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Without accountability, trust is impossible.

Picture it: A police department that dedicates itself to trust-building reforms. They partner with the best thought leaders in the country.

They train all sworn officers in procedural justice. Procedural justice is the way police interact with the public, and how those interactions shape the public’s views of the police. All recruits receive the same training. They created a full-time Procedural Justice Unit. They weave procedural justice throughout the department’s training efforts.

They train all officers on implicit bias. Implicit bias creates automatic association and stereotypes with groups of people. Implicit bias can have a strong influence on policing.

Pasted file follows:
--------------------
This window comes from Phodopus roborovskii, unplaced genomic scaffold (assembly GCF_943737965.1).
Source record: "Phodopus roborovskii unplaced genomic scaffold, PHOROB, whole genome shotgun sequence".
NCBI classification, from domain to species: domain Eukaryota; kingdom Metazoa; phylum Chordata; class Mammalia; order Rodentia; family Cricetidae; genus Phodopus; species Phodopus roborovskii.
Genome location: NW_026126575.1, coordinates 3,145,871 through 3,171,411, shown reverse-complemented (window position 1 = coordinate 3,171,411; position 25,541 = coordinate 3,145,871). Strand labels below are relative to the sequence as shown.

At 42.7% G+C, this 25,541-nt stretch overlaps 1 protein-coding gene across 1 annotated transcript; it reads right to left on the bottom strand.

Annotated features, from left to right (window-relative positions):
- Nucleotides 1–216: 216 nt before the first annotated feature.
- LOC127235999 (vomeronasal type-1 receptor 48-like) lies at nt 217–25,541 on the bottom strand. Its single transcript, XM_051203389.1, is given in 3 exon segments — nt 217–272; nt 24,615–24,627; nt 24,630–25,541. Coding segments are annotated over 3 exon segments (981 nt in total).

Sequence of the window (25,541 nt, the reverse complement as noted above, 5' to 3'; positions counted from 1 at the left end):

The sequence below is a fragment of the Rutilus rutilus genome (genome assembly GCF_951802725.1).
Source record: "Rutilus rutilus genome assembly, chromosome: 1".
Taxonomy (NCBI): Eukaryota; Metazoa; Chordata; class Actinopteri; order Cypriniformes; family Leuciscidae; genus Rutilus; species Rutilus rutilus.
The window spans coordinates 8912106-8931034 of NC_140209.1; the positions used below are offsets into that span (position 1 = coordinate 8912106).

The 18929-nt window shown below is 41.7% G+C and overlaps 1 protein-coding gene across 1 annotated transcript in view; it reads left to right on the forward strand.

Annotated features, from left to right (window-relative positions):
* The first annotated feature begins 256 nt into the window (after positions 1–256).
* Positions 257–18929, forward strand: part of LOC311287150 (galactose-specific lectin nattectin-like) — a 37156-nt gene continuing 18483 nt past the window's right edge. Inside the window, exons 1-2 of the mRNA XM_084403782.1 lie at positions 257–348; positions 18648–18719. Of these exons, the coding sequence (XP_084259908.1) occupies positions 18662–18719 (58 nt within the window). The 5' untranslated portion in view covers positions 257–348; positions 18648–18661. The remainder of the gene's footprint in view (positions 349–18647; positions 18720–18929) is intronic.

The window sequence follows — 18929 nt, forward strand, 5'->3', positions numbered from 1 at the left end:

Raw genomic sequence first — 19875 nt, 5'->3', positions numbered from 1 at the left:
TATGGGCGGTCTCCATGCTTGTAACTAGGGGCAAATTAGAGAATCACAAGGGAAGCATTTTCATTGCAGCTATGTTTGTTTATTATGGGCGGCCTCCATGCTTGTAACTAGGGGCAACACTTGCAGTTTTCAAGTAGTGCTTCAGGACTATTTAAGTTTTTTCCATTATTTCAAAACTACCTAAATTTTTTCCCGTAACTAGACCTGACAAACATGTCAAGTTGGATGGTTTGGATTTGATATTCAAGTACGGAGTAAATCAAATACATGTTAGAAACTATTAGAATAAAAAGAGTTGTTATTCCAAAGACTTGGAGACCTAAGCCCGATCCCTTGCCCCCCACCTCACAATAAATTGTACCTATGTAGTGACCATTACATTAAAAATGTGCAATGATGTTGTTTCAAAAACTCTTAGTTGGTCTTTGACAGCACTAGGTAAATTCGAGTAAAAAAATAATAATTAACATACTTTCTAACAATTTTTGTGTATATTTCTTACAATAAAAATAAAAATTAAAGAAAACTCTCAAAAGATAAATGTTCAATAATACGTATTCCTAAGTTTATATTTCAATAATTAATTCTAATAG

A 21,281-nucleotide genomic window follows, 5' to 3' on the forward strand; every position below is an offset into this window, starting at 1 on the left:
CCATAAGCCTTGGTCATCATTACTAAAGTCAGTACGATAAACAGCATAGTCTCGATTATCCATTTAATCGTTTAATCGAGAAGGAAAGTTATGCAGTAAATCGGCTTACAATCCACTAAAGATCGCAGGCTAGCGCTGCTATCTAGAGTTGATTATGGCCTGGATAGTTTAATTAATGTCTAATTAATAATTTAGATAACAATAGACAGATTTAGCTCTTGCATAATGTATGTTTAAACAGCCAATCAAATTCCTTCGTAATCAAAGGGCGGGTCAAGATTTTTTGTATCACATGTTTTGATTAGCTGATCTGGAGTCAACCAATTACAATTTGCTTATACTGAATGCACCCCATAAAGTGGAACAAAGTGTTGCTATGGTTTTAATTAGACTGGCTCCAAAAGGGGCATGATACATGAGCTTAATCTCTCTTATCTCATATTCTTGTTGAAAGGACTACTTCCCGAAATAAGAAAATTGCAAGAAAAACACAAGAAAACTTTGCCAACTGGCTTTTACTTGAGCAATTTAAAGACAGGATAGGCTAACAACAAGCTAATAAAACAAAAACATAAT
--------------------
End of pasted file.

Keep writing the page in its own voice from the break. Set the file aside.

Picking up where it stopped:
They engage in reconciliation work. The police department holds on-the-ground listening sessions between the Police Chief and influential leaders from the community. They hire Community Navigators to liaise between marginalized communities and the police department.

All of this might seem like the perfect formula for police-community trust-building.

Yet, this happened in Minneapolis, MN, the site of the murder of George Floyd. 

Learn More about Jesse Jannetta and Urban Institute:

Jesse Jannetta on Twitter:

Urban Institute:

Jesse Jannetta’s blog post: It Wasn’t Enough: The Limits of Police-Community Trust-Building in Minneapolis:

The National Initiative for Building Community Trust and Justice Key Process and Outcome Evaluation Findings: 

Chief Learning Officer
About the Author
Tony Loyd is a leadership development expert. He is a best-selling author, keynote speaker, and coach. He helps purpose-driven business leaders to thrive so that they can connect with others and contribute to the world. Find out more at

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